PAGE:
In 2009, Mark Armitage (below) was offered a part-time position as an Electron Microscopy Technician at California State University Northridge. It wasn’t a teaching position or anything, so the fact that he was a Creationist (and said as much during his interview) seemed irrelevant.
In 2012, after years of seemingly successful work in his position, he was asked to teach a class on Biological Imaging to graduate students. Again, his Creationist beliefs didn’t make a difference. (A microscope works whether or not you accept evolution.) I guess it also didn’t matter that his degrees came from Liberty University and the Institute for Creation Research.
Armitage was invited that summer to go on a dinosaur dig at the Hell Creek Formation in Montana. While there, he happened to uncover “the largest triceratops horn ever recovered from that site.” When Armitage studied the fossils back in his lab, he discovered something amazing: There were soft tissues present. There was no way that a 68,000,000-year-old fossil could have had any soft tissues still around — those tissues take no more than a million years to decay, tops.
So Armitage offered a different explanation: The fossil was much younger than we ever anticipated. Forget millions of years; think a few thousand. It was proof of Creationism! Somewhere, Ken Ham began dancing.
(I suppose now is a good time to point out that there actually is a very good explanation for how soft tissue in dinosaur bones could have survived: Iron in their bodies may have protected the tissue before it decayed.)
But just ignore that. Where were we? Oh, right. PROOF OF CREATIONISM!
Armitage began talking about the supposed Young Earth implications of his findings in his classroom, and word got back to Dr. Ernie Kwok, a biologist at the university. Armitage alleges that Kwok shouted at him, “We are not going to tolerate your religion in this department!!” (Which is a strange thing for Armitage to claim, since I didn’t know you could tell when someone verbally used two exclamation marks in a sentence.) No actions were taken against Kwok after this happened.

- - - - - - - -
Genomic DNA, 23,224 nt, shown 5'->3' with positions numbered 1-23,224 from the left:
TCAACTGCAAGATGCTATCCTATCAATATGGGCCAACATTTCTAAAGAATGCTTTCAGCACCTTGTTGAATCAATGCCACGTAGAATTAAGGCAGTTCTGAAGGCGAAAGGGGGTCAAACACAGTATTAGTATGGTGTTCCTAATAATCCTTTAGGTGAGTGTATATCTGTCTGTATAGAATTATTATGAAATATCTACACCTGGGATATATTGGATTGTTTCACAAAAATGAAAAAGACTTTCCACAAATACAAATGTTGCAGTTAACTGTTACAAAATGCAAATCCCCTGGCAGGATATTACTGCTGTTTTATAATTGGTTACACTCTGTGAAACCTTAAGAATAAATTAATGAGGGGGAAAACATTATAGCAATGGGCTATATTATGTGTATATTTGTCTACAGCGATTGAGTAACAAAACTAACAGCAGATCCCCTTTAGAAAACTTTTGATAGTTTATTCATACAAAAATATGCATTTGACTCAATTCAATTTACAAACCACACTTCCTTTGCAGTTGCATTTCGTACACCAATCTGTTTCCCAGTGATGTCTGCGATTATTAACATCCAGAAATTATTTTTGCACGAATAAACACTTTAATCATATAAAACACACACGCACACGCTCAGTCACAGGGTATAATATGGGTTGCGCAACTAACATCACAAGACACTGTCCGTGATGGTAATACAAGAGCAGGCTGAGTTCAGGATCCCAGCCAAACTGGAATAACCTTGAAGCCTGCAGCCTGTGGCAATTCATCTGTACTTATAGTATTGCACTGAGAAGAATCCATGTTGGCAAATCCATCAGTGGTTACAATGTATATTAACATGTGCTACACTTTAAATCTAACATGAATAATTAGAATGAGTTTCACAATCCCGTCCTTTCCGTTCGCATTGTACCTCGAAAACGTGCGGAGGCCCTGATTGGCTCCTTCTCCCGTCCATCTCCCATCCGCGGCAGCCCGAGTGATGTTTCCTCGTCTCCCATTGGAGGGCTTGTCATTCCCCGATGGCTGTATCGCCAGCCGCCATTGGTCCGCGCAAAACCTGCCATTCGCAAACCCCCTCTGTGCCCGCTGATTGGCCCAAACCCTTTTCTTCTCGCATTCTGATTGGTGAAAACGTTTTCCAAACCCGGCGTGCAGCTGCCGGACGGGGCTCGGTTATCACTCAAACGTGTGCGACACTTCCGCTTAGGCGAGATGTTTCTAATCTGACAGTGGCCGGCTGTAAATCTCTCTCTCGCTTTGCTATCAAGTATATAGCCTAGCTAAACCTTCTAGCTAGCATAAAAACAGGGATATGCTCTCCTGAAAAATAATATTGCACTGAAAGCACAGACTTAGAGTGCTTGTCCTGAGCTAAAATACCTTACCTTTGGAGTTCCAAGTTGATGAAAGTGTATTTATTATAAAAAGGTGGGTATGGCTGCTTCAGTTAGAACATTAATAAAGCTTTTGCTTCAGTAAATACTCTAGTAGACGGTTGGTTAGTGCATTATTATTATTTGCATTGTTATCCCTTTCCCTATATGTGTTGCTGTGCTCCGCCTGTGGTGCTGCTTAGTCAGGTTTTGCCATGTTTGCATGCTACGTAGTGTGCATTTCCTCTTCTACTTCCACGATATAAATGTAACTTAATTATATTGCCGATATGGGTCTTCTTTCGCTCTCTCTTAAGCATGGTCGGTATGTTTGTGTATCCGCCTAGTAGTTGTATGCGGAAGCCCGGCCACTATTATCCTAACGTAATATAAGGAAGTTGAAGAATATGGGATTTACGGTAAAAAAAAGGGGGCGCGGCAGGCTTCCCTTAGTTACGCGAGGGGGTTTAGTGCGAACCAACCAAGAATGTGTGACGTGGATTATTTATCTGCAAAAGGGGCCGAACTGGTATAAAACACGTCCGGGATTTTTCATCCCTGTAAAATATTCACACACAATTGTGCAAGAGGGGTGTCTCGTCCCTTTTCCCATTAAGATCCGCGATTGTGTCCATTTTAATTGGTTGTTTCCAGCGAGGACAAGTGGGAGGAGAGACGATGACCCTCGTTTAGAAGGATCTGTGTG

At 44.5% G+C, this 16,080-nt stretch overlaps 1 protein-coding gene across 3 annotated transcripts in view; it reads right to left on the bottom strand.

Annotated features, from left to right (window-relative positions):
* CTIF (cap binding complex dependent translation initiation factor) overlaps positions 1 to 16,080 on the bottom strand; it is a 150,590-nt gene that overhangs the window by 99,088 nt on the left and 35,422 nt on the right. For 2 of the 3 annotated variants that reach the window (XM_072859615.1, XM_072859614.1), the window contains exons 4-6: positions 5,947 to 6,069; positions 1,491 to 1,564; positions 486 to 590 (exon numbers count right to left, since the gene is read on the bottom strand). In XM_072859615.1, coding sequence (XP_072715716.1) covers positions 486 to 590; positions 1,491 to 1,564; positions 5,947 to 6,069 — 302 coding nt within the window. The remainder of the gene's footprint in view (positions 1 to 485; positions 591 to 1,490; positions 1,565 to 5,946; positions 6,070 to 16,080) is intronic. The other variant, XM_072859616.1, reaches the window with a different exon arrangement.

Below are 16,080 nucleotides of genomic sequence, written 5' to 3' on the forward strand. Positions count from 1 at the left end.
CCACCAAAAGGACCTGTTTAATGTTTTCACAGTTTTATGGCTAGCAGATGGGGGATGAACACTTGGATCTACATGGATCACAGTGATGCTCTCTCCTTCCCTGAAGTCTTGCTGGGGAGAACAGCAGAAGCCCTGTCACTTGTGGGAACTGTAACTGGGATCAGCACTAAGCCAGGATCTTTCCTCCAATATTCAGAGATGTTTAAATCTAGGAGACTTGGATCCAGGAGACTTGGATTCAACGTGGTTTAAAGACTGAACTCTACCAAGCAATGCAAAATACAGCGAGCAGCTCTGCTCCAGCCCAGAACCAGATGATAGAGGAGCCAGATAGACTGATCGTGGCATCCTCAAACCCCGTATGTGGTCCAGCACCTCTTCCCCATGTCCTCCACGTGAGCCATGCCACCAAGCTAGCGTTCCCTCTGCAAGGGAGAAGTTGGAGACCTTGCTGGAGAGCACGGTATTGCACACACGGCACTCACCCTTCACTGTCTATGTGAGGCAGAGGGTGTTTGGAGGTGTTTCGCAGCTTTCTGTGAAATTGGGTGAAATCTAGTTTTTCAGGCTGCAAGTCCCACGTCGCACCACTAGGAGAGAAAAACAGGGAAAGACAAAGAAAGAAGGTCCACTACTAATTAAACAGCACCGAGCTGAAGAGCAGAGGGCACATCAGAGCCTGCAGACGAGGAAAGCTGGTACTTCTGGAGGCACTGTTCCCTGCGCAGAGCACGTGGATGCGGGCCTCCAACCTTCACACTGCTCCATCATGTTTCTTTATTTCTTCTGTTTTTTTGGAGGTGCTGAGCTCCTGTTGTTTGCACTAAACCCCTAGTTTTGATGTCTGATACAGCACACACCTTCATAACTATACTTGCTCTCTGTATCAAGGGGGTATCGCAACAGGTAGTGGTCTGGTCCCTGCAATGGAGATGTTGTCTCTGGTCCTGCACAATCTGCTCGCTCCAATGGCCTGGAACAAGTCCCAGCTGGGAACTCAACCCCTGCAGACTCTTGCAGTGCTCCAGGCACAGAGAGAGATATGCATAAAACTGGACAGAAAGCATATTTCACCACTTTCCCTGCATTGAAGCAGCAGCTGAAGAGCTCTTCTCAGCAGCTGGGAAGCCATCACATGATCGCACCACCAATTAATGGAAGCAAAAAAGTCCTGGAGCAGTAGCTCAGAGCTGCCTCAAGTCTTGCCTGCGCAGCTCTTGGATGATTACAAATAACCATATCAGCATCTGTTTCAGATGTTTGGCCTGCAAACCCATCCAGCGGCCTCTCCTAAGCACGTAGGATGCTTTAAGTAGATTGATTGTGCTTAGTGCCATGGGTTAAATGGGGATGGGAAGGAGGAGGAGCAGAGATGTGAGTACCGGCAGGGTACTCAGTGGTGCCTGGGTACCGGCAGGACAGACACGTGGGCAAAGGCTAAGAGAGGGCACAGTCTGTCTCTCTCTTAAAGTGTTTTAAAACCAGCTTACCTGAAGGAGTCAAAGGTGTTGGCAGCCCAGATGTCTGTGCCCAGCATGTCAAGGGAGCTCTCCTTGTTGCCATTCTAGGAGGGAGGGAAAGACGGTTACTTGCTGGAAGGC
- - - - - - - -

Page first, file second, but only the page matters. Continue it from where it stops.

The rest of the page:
Armitage got his findings accepted in the journal Acta Histochemica the following January and published later that summer. (In case you’re wondering how that happened, the paper made no mention of Creationism, God, Intelligent Design, the age Armitage believed the tissues to be, or anything remotely controversial.)
Despite all this, He was fired at the end of the February. Armitage says in a recently-filed lawsuit that Kwok convinced his employers to get rid of Armitage because of his Christianity and that constitutes religious discrimination and violates his academic freedom rights. The school says Armitage was a great employee, but his appointment had always been temporary, there was a lack of funding, and his Creationism had nothing to do with his termination.
(I suppose now is a good time to point out that Armitage once wrote a book called — and I’m totally serious — Jesus is Like My Scanning Electron Microscope.)
There’s really no smoking gun in the lawsuit that proves Armitage was fired because of his Creationist beliefs. Just a lot of hearsay and conspiracy theories.
This seems like a very simple case to decide. A guy lost his part-time job and he’s upset, so he’s looking for any justification he can find. Meanwhile, California is an “at-will” state; if you’re hired in a position like the one Armitage had, even if you’re very good at it, your employer can fire you at any time, with or without cause. The school has the upper hand no matter how you look at it.
This lawsuit won’t go anywhere, I suspect, but I doubt that’ll stop Armitage from holding up the banner of a Christian martyr, fired for his sincere beliefs… even though his biggest claim to fame has a perfectly natural explanation.
(via Religion Clause)